This year, Elon's population expanded to 5,357 students. With the growth in student enrollment, comes a growth in campus infrastructure, according to U.S. News and World Report.
"As Elon has grown, as the student population has grown, as their needs have grown, the program has gone up and up and up," University Physician Dr. Ginette Archinal said.
Dr. Archinal was referring to the new R.N. Ellington Health Center, a 14,000 square foot building, located in South Campus across the train tracks.
The new center includes multiple departments. It incorporates Student Health Services, Counseling Services, Faculty/Staff Wellness and the Office of Student Health and Wellness.
"Elon has given us this great new facility," Archinal said. "I love the fact we're in the building with other parts of student life. The physical health isn't separate from the emotional health and the other stresses that students have."
The health center now has nine medical exam rooms, a procedure room for treatments like IV fluid injections and a pharmacy.
The waiting room is much larger than the previous R.N. Ellington Health Center's. Elon is making an effort to cut down on student wait times.
If the wait is going to be longer than about fifteen minutes, the receptionist will send the student away with a new time in which they can return for an appointment later that day.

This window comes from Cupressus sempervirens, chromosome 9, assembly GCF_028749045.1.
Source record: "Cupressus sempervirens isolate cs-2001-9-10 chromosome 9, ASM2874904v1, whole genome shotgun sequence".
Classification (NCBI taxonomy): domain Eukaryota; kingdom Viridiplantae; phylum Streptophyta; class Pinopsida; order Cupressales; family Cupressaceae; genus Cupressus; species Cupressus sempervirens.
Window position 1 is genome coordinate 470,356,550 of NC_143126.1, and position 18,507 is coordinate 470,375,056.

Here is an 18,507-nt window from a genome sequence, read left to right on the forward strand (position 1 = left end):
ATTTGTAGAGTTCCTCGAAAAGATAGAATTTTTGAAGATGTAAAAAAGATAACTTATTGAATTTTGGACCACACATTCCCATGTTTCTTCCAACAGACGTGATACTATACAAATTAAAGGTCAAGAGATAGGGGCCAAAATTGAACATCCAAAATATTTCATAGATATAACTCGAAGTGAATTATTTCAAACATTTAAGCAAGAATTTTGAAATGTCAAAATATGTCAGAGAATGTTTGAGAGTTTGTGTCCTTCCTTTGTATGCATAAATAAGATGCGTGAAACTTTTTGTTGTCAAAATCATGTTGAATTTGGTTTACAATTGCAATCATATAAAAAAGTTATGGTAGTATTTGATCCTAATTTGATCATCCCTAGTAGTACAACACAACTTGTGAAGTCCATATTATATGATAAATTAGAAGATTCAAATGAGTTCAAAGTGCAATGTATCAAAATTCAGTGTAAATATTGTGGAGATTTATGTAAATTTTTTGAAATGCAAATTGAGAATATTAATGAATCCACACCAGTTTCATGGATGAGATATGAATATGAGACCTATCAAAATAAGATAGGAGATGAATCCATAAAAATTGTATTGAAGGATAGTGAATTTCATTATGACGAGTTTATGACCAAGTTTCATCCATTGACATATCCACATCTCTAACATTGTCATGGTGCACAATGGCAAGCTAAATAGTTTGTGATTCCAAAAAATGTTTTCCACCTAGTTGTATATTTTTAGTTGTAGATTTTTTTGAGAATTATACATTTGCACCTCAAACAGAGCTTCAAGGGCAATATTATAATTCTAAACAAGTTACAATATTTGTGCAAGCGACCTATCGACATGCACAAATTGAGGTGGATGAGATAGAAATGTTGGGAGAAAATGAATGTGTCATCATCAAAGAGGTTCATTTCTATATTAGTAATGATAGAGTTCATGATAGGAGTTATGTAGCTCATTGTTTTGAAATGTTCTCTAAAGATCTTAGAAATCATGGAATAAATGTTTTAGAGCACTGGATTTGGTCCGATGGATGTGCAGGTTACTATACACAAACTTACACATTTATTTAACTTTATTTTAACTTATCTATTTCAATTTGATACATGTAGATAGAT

"They're all set up pretty much the same," Archinal said. "Just like a typical doctor's office. And that's really the goal. Elon wanted it run like a doctor's office."
Elon partnered with Alamance Regional Medical Hospital in hiring and setting up the new center.
"It's nice to have the support of the hospital if I have clinical concerns or questions," Archinal said. "Not sure whether I'm doing something the way I should be...I have the hospital to call on."
Some voiced concerns when the health center's location was announced.
"It is a walk," Archinal said. "I think having to come under the railroad tracks and through that tunnel is certainly psychologically a long way."
Archinal acknowledges that most students do have a car on campus. But, if you're too sick to walk over, Dean of Student Health and Wellness Jana Lynn Patterson has a small golf cart that will pick you up if you're seriously ill.
"It's recognition of 'yes, we know this is a change,' but we'd like to help you get here," Archinal said.
Despite early concerns that the location would deter students, Archinal said the health center has already seen plenty of patients.
"We're seeing the stuff we normally see at this time of year," Archinal said. "We're seeing a lot of strep, a lot of mono, we're seeing a lot of respiratory infections generally. We always see these at the beginning of the year because people forget they transmit illnesses."
In order to ward off the disease, Archinal firmly believes in hand sanitizer.
"If I could have hand sanitizer by every door, in every dorm room for every student, we probably wouldn't be as busy here"